On Mondays, I usually start my classes by asking students, “What did you do this weekend?” I like starting out class this way because: 1) It’s a nice way to warm up at the start of class, 2) Sharing information about what we do outside of class helps the students and me to get to know each other better, and 3) Sometimes this information can lead into very interesting discussions, especially if a student did something out of the ordinary during the weekend.
But I have to admit that sometimes these discussions can be a bit stale and feel a little forced. Sometimes, nobody did anything very interesting over the weekend. I’ll ask a few students what they did, and I basically just get variations of “I worked” and “I stayed home.” There’s not much fodder for interesting discussions.
There’s also the problem of who is doing the interacting. In my ideal “What did you do last weekend?” conversation, the students and I would all be interacting with each other and responding to what others have said. But, unfortunately, this doesn’t happen very often. I think that some students view this conversation as a kind of practice activity where each student is supposed to wait to be called upon and be given their individual window of time to talk to the teacher. So it ends up just being a bunch of separate, one-on-one conversations between me and several individual students. I call on Student A; Student A answers. I call on Student B; Student B answers. I call on Student C; Student C answers.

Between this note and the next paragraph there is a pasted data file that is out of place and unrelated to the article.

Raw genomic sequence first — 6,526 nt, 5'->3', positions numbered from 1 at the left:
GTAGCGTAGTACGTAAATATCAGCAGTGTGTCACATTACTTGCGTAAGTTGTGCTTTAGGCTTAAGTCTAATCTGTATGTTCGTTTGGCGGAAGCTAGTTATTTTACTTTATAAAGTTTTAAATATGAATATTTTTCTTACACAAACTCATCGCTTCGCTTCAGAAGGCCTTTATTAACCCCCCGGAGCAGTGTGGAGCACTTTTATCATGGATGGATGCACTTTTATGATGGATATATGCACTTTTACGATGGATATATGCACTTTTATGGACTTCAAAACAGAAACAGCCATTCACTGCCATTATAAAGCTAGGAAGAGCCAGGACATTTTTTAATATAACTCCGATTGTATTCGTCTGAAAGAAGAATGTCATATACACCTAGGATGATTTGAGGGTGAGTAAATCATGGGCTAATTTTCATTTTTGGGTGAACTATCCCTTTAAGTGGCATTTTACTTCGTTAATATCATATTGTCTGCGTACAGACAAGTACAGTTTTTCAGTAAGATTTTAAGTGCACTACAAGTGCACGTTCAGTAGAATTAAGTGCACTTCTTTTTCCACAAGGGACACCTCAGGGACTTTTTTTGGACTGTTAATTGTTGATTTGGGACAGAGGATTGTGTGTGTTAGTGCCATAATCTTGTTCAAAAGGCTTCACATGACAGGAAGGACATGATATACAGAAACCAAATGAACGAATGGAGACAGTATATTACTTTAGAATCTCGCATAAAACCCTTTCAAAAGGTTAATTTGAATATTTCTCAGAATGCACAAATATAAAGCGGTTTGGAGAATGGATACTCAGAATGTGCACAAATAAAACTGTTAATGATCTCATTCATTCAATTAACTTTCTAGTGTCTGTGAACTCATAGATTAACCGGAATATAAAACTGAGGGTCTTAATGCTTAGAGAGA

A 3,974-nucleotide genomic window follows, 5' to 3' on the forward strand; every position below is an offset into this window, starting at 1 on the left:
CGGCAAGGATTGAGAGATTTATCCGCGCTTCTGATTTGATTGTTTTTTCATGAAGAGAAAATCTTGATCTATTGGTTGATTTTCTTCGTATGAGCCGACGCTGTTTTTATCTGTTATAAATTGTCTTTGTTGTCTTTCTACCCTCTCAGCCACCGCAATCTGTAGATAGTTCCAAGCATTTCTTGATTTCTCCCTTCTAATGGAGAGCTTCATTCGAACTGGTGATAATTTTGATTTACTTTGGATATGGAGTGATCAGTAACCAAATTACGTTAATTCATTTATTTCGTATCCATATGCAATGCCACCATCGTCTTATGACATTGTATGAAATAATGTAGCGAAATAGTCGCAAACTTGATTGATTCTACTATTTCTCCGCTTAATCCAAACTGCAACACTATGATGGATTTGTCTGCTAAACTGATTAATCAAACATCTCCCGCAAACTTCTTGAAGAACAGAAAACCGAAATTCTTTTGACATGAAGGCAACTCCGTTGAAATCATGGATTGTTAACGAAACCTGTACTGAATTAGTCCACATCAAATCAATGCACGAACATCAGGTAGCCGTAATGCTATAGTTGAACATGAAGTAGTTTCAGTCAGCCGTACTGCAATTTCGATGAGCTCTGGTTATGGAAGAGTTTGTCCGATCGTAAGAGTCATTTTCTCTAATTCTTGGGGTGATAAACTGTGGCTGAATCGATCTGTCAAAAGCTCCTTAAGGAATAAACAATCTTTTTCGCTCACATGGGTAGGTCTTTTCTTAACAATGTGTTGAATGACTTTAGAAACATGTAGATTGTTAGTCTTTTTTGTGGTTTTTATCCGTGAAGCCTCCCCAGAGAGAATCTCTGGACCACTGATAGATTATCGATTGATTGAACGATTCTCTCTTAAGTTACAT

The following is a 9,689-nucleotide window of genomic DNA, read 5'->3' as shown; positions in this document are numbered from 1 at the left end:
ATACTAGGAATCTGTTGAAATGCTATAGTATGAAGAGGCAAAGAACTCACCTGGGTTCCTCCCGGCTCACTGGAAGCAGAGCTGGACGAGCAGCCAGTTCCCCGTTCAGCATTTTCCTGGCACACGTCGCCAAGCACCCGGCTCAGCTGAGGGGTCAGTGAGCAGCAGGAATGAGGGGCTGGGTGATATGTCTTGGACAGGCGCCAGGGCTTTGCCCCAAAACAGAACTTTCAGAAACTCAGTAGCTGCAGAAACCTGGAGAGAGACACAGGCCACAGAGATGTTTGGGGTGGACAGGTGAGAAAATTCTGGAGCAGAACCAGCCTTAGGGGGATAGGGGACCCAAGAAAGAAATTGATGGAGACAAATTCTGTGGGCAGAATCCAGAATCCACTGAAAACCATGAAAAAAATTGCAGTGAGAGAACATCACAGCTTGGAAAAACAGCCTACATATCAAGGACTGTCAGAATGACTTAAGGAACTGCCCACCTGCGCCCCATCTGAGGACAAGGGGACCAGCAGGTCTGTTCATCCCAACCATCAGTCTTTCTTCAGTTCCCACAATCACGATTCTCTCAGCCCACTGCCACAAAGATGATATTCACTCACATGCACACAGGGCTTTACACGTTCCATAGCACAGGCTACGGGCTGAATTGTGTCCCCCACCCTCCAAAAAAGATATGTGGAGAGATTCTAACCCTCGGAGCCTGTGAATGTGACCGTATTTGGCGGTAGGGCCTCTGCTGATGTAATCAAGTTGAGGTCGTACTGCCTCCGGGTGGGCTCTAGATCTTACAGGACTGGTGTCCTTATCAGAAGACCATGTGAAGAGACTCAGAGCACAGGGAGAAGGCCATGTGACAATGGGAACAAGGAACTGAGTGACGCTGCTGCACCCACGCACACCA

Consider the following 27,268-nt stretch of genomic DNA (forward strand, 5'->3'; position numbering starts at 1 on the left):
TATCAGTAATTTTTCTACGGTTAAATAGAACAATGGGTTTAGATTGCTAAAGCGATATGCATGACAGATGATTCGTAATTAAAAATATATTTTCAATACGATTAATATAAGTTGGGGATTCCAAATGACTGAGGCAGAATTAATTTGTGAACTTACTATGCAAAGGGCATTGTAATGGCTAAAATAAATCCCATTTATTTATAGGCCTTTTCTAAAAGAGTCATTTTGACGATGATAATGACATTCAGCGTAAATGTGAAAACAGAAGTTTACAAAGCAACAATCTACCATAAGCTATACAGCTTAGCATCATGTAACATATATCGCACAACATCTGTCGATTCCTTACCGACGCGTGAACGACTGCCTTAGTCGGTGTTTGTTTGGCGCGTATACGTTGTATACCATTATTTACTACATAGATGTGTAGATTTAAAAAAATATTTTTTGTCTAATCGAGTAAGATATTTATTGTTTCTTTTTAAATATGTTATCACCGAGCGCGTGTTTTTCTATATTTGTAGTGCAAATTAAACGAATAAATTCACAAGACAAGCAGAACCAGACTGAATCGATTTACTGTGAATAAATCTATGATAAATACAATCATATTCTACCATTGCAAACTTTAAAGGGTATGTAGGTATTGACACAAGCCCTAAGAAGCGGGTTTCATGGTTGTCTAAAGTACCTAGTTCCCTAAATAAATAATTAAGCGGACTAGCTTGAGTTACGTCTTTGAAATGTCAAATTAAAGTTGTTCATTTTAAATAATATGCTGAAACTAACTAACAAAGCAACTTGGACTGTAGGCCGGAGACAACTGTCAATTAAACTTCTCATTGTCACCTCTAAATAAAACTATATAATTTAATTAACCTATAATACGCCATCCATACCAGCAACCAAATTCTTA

This kind of conversation is not necessarily the worst thing ever, but it’s also not my ideal. For a while, I’ve been trying to find ways to make these discussions more interesting and meaningful. Recently, I tried an idea that worked well. I decided to give my students a Task: They needed to decide who had the busiest weekend and who had the laziest weekend. (I’m using the word “Task” with a capital T the way that Bill VanPatten does when talking about a specific kind of communicative Task, which is different from general classroom tasks.)
These were the steps I followed:
- I asked the students to each write 4 sentences about what they did during the weekend. (This is partly to help students prepare and organize their thoughts ahead of time and partly to force them to come up with more than just “I went to work.”)
- I broke the students into groups of about 4 students.
- I asked the students to talk with their group members about what they did during the weekend and then decide who in their group had the busiest weekend and who had the laziest weekend.
- Each group reported back to the whole class on who had the busiest and laziest weekends. I asked a few extra follow-up questions to each group, like, “Why do you think [student name] had a busy weekend? What did they do?”
This Task worked very well; the students were interacting with each other and genuinely reacting to what their group members said. Since they needed to make a decision and come to a consensus, they listened carefully to what their classmates were saying. A few of the students wanted to convince their group that they had a busy weekend, so they started listing off every little thing they did!